In humans, the use of the intradermal route has a specific advantage in peptide immunotherapy as skin dendritic cells are potentially accessible for both peptide immunotherapy and local treatment with agents able to maintain the tolerance state.
Aims and Objectives:
Our aim was to determine whether topical pretreatment of the skin with steroid has the potential to modulate the function of epidermal dendritic cells.
Healthy volunteers received 0.05% Betamethasone twice daily for 4 days to the skin of the left arm. At day 5, volunteers had a suction blister raised at the treatment site and a second blister raised in the right arm (control). Epidermal cells from treated and untreated sites were used separately to stimulate Mixed Epidermal Cells Lymphocyte Reaction (MECLR) using PBMCs from healthy donor (B) and used also in a culture in combination with naive T cells from (B). T cells recovered from these cultures were added to a fresh MLR to test their suppressive capacity.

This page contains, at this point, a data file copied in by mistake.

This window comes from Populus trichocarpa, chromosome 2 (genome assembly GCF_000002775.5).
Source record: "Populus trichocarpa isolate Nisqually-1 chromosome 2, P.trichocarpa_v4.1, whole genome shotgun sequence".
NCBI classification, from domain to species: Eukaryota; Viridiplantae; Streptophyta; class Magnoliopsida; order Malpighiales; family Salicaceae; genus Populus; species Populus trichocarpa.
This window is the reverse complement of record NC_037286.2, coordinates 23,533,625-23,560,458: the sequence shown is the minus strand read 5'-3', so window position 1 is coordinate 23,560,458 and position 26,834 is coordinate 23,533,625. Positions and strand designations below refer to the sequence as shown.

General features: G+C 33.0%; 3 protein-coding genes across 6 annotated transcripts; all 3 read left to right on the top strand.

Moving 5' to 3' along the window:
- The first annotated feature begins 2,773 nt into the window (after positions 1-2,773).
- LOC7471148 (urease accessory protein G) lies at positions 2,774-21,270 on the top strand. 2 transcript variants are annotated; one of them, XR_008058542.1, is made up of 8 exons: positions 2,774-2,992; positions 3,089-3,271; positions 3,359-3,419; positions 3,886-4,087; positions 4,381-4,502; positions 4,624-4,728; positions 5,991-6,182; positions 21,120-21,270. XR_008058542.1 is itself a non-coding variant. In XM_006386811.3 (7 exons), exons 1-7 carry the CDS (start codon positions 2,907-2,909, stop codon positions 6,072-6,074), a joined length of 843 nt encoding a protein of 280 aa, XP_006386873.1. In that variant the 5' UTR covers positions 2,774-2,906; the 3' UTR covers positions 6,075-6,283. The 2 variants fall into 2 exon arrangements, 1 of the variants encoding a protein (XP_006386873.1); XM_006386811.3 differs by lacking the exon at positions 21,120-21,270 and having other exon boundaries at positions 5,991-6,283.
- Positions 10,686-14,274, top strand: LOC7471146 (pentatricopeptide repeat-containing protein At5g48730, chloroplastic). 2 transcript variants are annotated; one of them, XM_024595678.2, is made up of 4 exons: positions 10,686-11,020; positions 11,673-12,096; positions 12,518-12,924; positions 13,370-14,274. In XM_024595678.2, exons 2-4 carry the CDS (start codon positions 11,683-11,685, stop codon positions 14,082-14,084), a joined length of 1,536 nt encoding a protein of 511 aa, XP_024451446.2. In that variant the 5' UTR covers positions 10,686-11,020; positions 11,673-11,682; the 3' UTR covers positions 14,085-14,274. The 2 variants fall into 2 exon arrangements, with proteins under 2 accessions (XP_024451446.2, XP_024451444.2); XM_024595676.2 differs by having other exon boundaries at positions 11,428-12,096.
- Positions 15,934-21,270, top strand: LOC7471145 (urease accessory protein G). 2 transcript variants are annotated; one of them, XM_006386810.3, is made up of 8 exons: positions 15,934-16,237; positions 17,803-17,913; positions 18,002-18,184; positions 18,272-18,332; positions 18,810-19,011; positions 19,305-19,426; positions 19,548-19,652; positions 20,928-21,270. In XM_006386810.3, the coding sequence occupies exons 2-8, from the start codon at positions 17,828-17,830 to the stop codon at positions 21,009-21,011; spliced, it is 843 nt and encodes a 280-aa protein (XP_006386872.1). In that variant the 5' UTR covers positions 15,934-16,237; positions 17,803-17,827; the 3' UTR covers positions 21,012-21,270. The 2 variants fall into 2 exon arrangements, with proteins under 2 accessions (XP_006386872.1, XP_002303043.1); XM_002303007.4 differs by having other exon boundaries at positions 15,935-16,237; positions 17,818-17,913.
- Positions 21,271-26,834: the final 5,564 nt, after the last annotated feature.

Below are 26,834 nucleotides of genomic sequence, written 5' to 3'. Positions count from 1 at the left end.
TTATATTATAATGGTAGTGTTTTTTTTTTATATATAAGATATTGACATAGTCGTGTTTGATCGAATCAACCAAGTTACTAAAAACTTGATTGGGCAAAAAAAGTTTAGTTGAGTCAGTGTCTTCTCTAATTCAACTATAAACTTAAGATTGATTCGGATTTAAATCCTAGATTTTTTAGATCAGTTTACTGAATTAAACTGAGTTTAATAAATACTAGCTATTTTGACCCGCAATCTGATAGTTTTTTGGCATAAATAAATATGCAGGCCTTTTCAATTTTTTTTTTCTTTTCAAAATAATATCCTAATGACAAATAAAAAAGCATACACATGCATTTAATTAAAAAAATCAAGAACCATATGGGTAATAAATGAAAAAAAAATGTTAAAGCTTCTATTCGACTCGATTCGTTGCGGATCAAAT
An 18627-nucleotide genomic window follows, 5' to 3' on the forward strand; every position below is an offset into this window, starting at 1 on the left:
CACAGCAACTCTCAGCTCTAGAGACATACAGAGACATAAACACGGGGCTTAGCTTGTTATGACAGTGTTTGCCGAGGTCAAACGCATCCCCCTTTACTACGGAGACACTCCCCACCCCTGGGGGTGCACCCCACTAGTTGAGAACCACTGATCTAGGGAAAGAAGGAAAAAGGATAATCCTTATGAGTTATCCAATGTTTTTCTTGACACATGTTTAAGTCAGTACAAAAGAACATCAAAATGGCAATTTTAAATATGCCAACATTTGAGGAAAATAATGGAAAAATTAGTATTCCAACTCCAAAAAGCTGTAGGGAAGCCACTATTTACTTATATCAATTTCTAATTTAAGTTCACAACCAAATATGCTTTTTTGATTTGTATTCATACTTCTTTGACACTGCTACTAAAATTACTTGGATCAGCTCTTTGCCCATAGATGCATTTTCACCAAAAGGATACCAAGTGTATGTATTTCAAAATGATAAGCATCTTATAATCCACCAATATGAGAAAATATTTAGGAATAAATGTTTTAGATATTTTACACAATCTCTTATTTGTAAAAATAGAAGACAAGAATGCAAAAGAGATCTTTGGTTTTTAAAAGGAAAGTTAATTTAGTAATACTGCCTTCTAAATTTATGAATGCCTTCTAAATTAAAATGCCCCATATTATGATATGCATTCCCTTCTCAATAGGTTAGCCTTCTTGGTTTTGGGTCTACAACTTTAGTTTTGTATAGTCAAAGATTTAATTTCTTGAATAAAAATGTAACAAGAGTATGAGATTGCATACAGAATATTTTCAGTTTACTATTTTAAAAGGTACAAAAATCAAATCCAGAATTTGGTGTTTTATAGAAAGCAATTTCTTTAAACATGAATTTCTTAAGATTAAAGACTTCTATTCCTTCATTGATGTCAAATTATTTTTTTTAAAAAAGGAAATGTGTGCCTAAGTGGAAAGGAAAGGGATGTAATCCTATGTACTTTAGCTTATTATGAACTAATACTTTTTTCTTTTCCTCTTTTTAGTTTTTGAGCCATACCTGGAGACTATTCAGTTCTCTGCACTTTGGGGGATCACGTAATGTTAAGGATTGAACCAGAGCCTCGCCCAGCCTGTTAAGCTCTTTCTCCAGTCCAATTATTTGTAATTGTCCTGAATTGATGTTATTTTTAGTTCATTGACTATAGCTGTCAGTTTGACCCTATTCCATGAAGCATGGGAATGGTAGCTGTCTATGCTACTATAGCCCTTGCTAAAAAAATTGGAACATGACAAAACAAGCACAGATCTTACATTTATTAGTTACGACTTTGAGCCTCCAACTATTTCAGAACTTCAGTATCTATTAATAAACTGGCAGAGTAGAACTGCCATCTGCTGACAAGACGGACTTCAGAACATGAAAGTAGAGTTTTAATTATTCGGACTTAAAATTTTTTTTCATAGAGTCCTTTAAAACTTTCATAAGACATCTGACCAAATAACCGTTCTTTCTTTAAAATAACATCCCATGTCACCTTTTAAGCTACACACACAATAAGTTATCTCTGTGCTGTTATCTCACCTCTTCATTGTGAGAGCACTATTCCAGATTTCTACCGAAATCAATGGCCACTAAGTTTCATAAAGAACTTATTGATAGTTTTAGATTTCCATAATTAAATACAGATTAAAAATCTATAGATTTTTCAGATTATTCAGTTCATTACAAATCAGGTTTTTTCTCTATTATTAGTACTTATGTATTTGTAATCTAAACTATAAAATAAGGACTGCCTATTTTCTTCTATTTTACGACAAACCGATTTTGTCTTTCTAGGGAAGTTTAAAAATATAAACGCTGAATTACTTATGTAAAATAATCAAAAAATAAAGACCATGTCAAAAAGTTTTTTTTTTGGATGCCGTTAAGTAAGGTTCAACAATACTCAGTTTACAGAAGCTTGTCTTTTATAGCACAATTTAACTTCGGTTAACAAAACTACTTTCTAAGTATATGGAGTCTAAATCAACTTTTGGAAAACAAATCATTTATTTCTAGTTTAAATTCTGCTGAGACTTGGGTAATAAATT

MECLR driven by epidermal cells from the steroid treated skin were lower than with cells from the untreated skin (P=0.001). MECLR responses were “normalized” to the MLR response and MECLR/MLR was also markedly reduced in the steroid treated arm compared with the ratio calculated from the control arm (P=0.008). T cells from culture with epidermal dendritic cells from the steroid treated skin tended to suppress MLR responses more than T cells induced by culture containing epidermal dendritic cells from the control skin.
Pretreatment of the skin with steroids (Betamethasone) for a period of 4 days shows significant effects on epidermal dendritic cells function in the Mixed Epidermal Cells Lymphocyte Reaction. This study indicates the ability of steroid treated epidermal dendritic cells to induce T cells which are able to suppress the proliferation of autologous naïve T cells.